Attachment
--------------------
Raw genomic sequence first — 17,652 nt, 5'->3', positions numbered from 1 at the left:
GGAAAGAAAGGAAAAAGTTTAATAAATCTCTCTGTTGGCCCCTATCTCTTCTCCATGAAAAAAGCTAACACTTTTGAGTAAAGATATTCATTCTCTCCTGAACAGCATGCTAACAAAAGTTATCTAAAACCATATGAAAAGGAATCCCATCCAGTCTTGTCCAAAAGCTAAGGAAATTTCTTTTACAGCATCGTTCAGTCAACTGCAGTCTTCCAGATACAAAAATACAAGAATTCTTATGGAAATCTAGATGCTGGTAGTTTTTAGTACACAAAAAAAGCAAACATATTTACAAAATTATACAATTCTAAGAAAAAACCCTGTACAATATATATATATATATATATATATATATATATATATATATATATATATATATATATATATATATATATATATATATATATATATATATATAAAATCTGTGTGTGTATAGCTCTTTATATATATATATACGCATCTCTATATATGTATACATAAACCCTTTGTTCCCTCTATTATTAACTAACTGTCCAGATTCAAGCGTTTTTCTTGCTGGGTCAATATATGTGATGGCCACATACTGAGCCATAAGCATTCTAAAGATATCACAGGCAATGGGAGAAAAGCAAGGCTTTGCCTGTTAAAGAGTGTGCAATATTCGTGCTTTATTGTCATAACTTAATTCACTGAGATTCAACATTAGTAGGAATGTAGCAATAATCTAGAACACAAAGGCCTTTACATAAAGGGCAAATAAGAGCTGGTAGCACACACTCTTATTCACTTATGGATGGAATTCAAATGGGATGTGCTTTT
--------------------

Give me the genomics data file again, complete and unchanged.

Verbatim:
Raw genomic sequence first — 17,652 nt, 5'->3', positions numbered from 1 at the left:
GGAAAGAAAGGAAAAAGTTTAATAAATCTCTCTGTTGGCCCCTATCTCTTCTCCATGAAAAAAGCTAACACTTTTGAGTAAAGATATTCATTCTCTCCTGAACAGCATGCTAACAAAAGTTATCTAAAACCATATGAAAAGGAATCCCATCCAGTCTTGTCCAAAAGCTAAGGAAATTTCTTTTACAGCATCGTTCAGTCAACTGCAGTCTTCCAGATACAAAAATACAAGAATTCTTATGGAAATCTAGATGCTGGTAGTTTTTAGTACACAAAAAAAGCAAACATATTTACAAAATTATACAATTCTAAGAAAAAACCCTGTACAATATATATATATATATATATATATATATATATATATATATATATATATATATATATATATATATATATATATATATATATATATATATATAAAATCTGTGTGTGTATAGCTCTTTATATATATATATACGCATCTCTATATATGTATACATAAACCCTTTGTTCCCTCTATTATTAACTAACTGTCCAGATTCAAGCGTTTTTCTTGCTGGGTCAATATATGTGATGGCCACATACTGAGCCATAAGCATTCTAAAGATATCACAGGCAATGGGAGAAAAGCAAGGCTTTGCCTGTTAAAGAGTGTGCAATATTCGTGCTTTATTGTCATAACTTAATTCACTGAGATTCAACATTAGTAGGAATGTAGCAATAATCTAGAACACAAAGGCCTTTACATAAAGGGCAAATAAGAGCTGGTAGCACACACTCTTATTCACTTATGGATGGAATTCAAATGGGATGTGCTTTT